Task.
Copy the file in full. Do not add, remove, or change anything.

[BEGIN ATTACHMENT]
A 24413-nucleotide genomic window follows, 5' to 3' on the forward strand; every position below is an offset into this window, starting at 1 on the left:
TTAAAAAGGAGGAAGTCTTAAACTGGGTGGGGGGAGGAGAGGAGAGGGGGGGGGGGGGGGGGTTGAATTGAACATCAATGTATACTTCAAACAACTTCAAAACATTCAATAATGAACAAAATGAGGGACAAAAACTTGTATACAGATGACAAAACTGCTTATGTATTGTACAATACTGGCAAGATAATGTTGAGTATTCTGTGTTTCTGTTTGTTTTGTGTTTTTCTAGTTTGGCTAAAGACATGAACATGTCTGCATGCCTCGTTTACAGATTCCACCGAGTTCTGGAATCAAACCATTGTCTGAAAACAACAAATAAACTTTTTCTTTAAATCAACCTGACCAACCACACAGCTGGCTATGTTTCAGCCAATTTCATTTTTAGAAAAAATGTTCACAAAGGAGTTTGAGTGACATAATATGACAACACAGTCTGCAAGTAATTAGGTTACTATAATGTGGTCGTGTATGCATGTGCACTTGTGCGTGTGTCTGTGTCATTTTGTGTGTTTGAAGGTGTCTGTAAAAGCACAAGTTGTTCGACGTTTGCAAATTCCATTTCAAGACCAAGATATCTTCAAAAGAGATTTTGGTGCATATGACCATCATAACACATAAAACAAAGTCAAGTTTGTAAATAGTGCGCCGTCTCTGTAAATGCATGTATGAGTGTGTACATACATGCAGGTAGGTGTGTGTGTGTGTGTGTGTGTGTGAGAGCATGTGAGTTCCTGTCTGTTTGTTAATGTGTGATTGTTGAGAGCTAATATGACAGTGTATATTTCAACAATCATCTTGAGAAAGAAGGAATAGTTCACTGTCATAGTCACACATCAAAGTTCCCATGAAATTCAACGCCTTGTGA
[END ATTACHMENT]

A 24413-nucleotide genomic window follows, 5' to 3' on the forward strand; every position below is an offset into this window, starting at 1 on the left:
TTAAAAAGGAGGAAGTCTTAAACTGGGTGGGGGGAGGAGAGGAGAGGGGGGGGGGGGGGGGGTTGAATTGAACATCAATGTATACTTCAAACAACTTCAAAACATTCAATAATGAACAAAATGAGGGACAAAAACTTGTATACAGATGACAAAACTGCTTATGTATTGTACAATACTGGCAAGATAATGTTGAGTATTCTGTGTTTCTGTTTGTTTTGTGTTTTTCTAGTTTGGCTAAAGACATGAACATGTCTGCATGCCTCGTTTACAGATTCCACCGAGTTCTGGAATCAAACCATTGTCTGAAAACAACAAATAAACTTTTTCTTTAAATCAACCTGACCAACCACACAGCTGGCTATGTTTCAGCCAATTTCATTTTTAGAAAAAATGTTCACAAAGGAGTTTGAGTGACATAATATGACAACACAGTCTGCAAGTAATTAGGTTACTATAATGTGGTCGTGTATGCATGTGCACTTGTGCGTGTGTCTGTGTCATTTTGTGTGTTTGAAGGTGTCTGTAAAAGCACAAGTTGTTCGACGTTTGCAAATTCCATTTCAAGACCAAGATATCTTCAAAAGAGATTTTGGTGCATATGACCATCATAACACATAAAACAAAGTCAAGTTTGTAAATAGTGCGCCGTCTCTGTAAATGCATGTATGAGTGTGTACATACATGCAGGTAGGTGTGTGTGTGTGTGTGTGTGTGTGAGAGCATGTGAGTTCCTGTCTGTTTGTTAATGTGTGATTGTTGAGAGCTAATATGACAGTGTATATTTCAACAATCATCTTGAGAAAGAAGGAATAGTTCACTGTCATAGTCACACATCAAAGTTCCCATGAAATTCAACGCCTTGTGA